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Suppose $V$ is a vector space over a field not of characteristic $2$, and is equipped with an inner product. I want to show that, given vectors $v$ and $w$, there is some orthogonal (inner-product-preserving) transformation taking $v$ to $w$.

Any help would be appreciated. I was toying with the reflection $$R_z(x) := x - 2\frac{x \cdot z}{\left|\left|z\right|\right|^2}z,$$ which negates $z$ and fixes its orthogonal complement pointwise. I am not sure if that is helpful.

(Note: The set of notes I've been given lists this as Witt's Lemma, but upon researching that, it seems to be quite complicated and involve machinery out of my reach.)

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It's enough to know here that a transformation $T: V \to V$ is orthogonal iff it maps orthonormal bases to orthonormal bases. (If this isn't familiar to you, you might like to prove it as an exercise.)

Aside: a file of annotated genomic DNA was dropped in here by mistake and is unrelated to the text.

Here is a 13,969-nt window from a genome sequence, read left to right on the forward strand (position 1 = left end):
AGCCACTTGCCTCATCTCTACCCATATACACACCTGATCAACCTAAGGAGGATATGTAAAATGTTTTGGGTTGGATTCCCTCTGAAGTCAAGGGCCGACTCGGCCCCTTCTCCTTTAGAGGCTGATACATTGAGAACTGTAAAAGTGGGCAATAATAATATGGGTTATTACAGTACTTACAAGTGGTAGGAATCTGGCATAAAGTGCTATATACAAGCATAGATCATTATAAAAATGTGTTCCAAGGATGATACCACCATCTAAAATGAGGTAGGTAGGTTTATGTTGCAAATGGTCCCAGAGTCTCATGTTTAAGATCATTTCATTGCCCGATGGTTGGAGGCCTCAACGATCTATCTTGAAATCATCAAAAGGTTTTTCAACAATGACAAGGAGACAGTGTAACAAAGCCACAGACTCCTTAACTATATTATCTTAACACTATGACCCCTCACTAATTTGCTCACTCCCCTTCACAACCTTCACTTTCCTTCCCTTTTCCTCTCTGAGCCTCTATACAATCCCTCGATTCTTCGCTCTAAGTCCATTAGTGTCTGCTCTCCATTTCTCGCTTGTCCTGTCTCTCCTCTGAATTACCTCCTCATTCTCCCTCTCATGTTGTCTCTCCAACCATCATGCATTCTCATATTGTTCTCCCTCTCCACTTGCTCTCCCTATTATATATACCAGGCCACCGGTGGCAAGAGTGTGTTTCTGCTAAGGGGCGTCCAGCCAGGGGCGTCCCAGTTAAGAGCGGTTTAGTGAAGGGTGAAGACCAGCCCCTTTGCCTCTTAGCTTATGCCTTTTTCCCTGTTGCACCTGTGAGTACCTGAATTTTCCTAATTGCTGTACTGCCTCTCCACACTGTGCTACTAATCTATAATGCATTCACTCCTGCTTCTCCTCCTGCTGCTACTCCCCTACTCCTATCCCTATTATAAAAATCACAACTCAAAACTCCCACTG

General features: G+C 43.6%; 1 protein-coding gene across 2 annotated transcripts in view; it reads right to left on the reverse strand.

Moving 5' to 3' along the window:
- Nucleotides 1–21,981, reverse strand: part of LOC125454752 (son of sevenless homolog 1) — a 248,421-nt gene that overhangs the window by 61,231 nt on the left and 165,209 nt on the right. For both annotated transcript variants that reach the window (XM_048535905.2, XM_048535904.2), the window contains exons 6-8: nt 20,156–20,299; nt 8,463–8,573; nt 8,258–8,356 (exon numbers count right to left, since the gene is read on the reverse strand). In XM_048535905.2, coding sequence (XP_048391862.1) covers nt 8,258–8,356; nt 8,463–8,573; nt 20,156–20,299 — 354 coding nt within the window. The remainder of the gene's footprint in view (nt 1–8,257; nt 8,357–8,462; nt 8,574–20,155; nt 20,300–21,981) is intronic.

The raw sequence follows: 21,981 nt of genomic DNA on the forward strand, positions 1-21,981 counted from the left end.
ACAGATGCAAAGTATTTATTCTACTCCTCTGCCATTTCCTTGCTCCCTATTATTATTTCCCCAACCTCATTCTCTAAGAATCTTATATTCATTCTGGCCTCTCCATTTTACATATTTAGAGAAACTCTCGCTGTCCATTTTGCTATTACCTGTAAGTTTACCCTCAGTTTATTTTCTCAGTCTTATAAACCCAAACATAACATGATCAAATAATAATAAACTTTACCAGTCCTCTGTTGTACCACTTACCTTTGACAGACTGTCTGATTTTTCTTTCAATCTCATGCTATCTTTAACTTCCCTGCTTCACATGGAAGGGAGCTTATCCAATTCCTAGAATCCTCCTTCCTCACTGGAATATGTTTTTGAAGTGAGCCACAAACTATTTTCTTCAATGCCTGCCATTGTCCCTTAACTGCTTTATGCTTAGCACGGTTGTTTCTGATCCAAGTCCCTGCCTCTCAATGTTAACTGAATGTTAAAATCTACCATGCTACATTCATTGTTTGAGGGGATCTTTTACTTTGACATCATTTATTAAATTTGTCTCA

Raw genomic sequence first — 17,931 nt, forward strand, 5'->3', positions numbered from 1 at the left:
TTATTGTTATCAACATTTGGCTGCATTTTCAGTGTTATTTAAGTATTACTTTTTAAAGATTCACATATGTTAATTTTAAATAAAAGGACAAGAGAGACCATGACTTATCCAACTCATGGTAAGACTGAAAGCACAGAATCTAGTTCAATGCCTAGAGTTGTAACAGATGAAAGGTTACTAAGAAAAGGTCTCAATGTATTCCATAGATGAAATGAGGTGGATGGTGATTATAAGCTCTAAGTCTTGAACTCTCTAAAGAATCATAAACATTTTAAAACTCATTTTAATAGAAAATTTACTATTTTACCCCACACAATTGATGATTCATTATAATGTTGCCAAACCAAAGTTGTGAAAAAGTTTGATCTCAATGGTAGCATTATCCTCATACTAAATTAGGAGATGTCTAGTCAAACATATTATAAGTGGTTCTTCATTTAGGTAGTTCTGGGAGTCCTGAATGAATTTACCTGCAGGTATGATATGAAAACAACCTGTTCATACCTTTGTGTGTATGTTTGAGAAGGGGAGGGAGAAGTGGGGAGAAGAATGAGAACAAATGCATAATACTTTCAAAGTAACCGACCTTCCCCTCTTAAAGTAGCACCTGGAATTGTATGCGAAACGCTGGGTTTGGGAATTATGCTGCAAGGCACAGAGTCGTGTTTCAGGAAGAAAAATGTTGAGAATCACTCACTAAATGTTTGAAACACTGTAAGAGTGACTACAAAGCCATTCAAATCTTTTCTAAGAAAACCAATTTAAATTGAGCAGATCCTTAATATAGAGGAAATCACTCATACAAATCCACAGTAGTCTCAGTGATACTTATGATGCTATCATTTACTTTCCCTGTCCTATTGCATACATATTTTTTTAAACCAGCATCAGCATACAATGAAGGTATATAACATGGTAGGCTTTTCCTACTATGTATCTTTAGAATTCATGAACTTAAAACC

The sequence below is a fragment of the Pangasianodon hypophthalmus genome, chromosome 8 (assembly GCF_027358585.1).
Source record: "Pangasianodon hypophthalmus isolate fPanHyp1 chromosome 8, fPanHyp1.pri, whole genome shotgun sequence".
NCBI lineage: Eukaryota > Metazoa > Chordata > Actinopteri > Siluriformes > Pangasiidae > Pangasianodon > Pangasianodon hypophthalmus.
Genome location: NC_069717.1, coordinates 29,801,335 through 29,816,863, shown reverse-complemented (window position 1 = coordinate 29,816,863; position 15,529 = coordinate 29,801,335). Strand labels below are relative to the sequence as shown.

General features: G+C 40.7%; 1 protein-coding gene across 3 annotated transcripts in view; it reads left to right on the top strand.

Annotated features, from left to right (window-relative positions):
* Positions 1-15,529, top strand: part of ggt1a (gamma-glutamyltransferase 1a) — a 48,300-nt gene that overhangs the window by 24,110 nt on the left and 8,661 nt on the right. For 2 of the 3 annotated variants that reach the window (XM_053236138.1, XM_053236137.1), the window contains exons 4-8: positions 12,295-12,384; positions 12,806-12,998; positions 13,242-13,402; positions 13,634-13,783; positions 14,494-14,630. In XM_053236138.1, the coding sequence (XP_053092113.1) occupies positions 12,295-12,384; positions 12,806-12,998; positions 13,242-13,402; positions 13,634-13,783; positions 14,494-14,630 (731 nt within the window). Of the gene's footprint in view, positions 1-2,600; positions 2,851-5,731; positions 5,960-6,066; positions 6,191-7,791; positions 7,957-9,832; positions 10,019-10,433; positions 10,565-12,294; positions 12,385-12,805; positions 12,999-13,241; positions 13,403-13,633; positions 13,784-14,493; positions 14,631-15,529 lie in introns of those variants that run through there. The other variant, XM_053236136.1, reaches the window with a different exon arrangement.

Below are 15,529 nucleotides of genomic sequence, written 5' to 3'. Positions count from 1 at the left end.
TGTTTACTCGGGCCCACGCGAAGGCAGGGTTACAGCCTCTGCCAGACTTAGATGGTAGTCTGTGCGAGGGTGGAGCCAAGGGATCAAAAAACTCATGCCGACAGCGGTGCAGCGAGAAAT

By construction $$v_1 := \frac{v}{||v||}$$ has unit length (here $||v|| := \sqrt{\langle v, v\rangle}$), so we can extend it to an orthonormal basis $(v_a)$ of $V$, and similarly we can extend $$w_1 := \frac{w}{||w||}$$ to an orthogonal basis $(w_a)$ of $V$. Then, by the above fact, the transformation $T: V \to V$ characterized by $$T: v_a \mapsto w_a, \qquad a = 1, \ldots, n,$$ is orthogonal, and in particular, it maps $v$ to $w$ as desired: $$T(v) = T(||v|| v_1) = ||v|| T(v_1) = ||w|| w_1 = w.$$

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  • $\begingroup$ What if the norm is $v \cdot v$? Does that change things? $\endgroup$ – Johann Linus Oct 30 '14 at 2:29
  • $\begingroup$ Instead of the square root, that is. $\endgroup$ – Johann Linus Oct 30 '14 at 2:29
  • $\begingroup$ I ask as the problem is for a generic inner product. $\endgroup$ – Johann Linus Oct 30 '14 at 2:32
  • $\begingroup$ There's no choice in the norm here, it's simply the one the inner product defines. (Anyway, $v \mapsto v \cdot v$ does not satisfy the Triangle Inequality, so it is not a norm in the first place.) $\endgroup$ – Travis Oct 30 '14 at 3:58

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